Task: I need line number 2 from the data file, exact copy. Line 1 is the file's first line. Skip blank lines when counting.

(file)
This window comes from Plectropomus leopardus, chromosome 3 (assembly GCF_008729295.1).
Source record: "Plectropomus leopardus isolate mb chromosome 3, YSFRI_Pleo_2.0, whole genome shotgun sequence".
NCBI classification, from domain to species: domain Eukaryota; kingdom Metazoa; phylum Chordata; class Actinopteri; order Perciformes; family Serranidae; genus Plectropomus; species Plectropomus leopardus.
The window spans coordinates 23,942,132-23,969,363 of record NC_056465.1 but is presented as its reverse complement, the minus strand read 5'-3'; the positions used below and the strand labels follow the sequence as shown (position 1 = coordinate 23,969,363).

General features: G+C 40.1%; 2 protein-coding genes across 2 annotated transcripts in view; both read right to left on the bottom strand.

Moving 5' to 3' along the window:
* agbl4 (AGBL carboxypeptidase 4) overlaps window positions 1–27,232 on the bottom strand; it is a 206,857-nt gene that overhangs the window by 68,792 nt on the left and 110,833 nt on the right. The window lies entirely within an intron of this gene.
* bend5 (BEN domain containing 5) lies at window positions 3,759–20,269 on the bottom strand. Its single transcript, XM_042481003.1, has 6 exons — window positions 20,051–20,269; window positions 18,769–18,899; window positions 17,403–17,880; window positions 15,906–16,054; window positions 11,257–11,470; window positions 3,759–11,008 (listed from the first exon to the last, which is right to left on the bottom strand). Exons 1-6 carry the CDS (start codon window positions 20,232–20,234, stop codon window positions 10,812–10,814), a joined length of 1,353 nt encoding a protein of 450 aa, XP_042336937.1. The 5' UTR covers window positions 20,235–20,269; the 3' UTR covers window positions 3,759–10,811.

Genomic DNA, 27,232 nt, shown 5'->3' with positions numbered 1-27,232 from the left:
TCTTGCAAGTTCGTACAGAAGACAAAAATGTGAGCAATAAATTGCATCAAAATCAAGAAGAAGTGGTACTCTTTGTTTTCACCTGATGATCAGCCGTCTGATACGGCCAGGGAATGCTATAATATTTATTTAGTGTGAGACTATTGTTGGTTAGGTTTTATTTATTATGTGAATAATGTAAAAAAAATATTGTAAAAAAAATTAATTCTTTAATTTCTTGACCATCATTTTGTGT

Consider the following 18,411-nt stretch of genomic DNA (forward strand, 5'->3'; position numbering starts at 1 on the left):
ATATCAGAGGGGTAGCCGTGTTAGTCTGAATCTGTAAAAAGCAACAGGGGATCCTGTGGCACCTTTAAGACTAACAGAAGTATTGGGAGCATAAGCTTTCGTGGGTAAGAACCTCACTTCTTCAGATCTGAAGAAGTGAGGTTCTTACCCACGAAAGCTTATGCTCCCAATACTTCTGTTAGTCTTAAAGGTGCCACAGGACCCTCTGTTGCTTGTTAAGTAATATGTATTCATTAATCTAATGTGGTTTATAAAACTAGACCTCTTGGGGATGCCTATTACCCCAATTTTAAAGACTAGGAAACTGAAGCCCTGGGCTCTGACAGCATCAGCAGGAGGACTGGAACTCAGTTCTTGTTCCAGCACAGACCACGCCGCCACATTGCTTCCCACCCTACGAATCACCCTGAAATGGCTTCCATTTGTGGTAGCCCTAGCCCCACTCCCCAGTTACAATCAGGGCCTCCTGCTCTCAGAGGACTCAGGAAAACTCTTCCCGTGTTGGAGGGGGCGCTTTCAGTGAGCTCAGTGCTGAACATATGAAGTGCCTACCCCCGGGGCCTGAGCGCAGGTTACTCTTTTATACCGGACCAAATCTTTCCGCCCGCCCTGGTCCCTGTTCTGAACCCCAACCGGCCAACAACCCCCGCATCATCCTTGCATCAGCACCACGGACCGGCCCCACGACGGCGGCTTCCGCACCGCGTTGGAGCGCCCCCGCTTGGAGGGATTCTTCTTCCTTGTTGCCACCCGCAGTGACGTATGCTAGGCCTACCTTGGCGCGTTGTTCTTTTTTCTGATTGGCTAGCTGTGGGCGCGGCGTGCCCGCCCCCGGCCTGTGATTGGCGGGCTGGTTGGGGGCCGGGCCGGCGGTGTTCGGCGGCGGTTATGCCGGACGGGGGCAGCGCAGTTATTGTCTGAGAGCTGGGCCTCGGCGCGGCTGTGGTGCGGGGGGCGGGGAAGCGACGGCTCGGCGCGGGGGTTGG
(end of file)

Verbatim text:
Source record: "Plectropomus leopardus isolate mb chromosome 3, YSFRI_Pleo_2.0, whole genome shotgun sequence".